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Greeks Worry about Their Savings – Sitting on a damn’ Hot Grill – with Upds!

We have been sitting on a hot grill full burning charcoal for quite some time now.

Occasionally fire resurged, occasionally fire lowers. But we are still sitting on the hot grill. Who are we? We are Greek citizens having deposited  their  savings to Greek banks.

With the first dive in the Athens Stock Exchange last Friday the charcoals got a vivid fire again.

With the rumors about  Greece’s bankruptcy and returning of Drahma on Monday charcoals started to burn our ankles.

No matter how hard we tried we couldn’t (and can’t) get down from the damn hot grill we are sitting. Then we are trapped.

We are trapped and helpless and very little can we do to save our savings.

The symptoms we experience in such distress, resemble those of a panic attack: strong sweating, palpitations, restless hands and feet,  pale face, eyes wide open and a mental blackout.

So yesterday it was only after one o’ clock noontime, ( ASE under heavy losses), when we started to call around friends and even foes in  search of solutions to our problems, which is the following … one: how to save our savings.!

Meanwhile more or less every saver  has made his/her research. Meanwhile everyone knows more or less the available possibilities. So the purpose of the phone calls is primarily to talk about our frustration and distress and at the same time to find out about possible “new” possibilities and if the others have proceeded in “save their savings”.

What to do to save your savings

1) One friend told me that he tried to transfer his savings abroad, to save his all-his-life savings to Cyprus. But he was discouraged by the staff of the bank where he has been depositing all his savings for years. He would need to collect some 10-15 papers confirming this and that and the other…

But of course! Banks here are eager for customers’ cash after media reported in April that some  8-10 Billion Euros were ‘saved’ and flew abroad due to fears of  bankruptcy.

2) Another friend thought to trade her savings into Golden Pounds. The most important question thought was: Where to store them. At home? “With so many criminals running and stealing around? Out of question!” Renting a deposit in the bank? Hm… sounded like  the safest option … “What if the bank goes bankrupt? How Io get them back?” she asked me and I admit, I did not have any  answer.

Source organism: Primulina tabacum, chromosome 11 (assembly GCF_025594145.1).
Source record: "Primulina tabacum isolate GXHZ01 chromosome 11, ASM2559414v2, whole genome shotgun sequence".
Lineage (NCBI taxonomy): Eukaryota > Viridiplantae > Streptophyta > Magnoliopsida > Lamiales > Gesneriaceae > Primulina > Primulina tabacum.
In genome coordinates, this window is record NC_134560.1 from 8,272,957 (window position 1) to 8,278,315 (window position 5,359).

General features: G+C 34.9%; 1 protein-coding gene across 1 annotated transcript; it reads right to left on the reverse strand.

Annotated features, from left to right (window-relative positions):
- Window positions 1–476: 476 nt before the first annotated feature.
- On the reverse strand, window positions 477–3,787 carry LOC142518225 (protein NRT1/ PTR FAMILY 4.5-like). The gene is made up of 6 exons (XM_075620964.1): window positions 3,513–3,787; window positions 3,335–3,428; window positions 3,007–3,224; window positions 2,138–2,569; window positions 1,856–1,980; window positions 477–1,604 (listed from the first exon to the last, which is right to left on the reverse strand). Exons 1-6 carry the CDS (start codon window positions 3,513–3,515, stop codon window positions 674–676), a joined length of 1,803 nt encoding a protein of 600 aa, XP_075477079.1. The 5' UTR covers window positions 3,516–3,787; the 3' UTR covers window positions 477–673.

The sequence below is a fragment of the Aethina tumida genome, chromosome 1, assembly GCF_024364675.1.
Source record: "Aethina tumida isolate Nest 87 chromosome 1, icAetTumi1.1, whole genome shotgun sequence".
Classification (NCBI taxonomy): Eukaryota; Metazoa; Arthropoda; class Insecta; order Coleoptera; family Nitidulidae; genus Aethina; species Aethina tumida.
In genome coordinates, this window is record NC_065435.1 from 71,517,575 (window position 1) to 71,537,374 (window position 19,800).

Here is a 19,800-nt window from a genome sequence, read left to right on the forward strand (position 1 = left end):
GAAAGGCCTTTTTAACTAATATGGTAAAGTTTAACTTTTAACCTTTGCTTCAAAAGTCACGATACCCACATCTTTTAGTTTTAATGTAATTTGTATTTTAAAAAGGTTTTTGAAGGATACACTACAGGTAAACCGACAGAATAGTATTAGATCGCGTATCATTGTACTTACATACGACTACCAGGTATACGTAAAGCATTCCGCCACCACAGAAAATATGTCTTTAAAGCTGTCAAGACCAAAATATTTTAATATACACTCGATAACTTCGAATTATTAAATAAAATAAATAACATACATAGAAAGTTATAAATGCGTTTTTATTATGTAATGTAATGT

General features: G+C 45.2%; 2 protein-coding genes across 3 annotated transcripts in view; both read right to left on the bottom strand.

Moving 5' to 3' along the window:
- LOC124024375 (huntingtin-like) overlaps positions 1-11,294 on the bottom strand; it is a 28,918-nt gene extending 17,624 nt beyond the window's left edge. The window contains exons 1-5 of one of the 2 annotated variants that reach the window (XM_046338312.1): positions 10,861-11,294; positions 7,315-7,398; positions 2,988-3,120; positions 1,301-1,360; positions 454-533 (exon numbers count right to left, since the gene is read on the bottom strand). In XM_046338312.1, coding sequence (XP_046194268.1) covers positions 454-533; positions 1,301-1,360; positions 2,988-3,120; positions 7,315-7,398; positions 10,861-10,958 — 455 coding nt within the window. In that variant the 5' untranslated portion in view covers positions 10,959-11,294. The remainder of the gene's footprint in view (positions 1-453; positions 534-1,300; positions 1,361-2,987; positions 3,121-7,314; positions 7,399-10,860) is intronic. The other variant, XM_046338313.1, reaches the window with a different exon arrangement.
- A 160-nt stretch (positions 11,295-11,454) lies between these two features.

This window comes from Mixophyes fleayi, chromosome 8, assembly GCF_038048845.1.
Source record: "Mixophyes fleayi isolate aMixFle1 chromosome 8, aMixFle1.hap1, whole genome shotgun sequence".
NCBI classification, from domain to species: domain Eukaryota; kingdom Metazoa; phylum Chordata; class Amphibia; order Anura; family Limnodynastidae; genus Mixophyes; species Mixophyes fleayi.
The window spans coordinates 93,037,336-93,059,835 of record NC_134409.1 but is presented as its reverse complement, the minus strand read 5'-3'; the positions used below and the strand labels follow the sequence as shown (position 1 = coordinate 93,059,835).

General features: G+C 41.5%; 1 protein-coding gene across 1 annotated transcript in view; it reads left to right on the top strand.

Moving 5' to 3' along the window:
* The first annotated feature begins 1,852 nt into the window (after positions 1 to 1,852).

4) A third friend considered to get all his savings out of the bank and hide them in his flat. He imagined how luxurious it would be to sleep on 50-, 100- and even 500-Euro bills….. Great Idea!  If it wasn’t this stress causing horror of being robbed….

4) A fourth friend, who knows better than us,  panicked economy amateurs,  said she is not worried yet. OK! But if tomorrow the state and the banks declare insolvency, shall I ask my savings back from her?

More or less the same view was expressed by a bank employee whom I asked. “Don’t worry” she said ” but I can’t give you any written guarantee!” gotcha!

Late 2008  the Karamanlis-Government passed a law under which the state guarantees deposits up to 100,000 per bank and per account owner. This is for the case the bank goes bankrupt. But what if the state itself goes bankrupt? Where I will get my lost savings from?

+++++ I just heard this morning (09/06) in state TV that there has been established a special Deposit Guarantee Fund , independant from the State, where depositors pay 1 in 1000% – knownly or not ? – so that the 100.000 Euros are guaranteed . +++++

5) Another option is to invest your savings in properties. Considering the high taxes in properties, the coming decrease in rentals and the fact that properties prices have not gone down, for me personally this is not an option. At least not yet…

Worst scenario in case of Greece’s bankruptcy

So what will happen if the State indeed formally declares, it can not pay back its debts? What is the worst scenario? In fact there are TWO WORST SCENARIOS

1) State  ‘freezes’ saving accounts, it takes hold of all deposits. You will be allowed to pick up only small amounts. Let’s say €100 or  €200 per month.

Taking into consideration that in national bankruptcies inflation goes  inversely  to the state finances, for €100 you will most probably be able to buy a loaf of bread  or  half a package of chewing gums. By the way… once, years ago,  one chewing gum was the cheapest thing  to buy. Have you have ever noticed that a bread loaf costs 0,60 Cents but a package of chewing gums  € 1,60 ?

With one Golden Pound you will may buy  one 5 liter canister  of olive oil. The question is what to buy olive oil for if you have nothing else to cook in it.

2)  Greece goes bankrupt → exits the Eurozone → returns to Drahma → trades forcefully your Euro savings in Drahma savings → devaluates the Drahma→ you wish you had brought your savings abroad.

*** Be ware: I am from the Press, and as you know Press in Greece loves to exaggerate!

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  1. Hi dear – Yes you do exaggerate but then you do it in such a pretty way that you are excused…

  2. Thank you, Katy!
    since I don’t have the ‘economic expert’ knowledge and nobody is sure about what is going to happen, I prefer hidding behind “exaggeration”.

    Fact is people are worried and do not trust government assurances anymore.

  3. In fact whenever a minister denounces something we are certain it is going to happen!!!!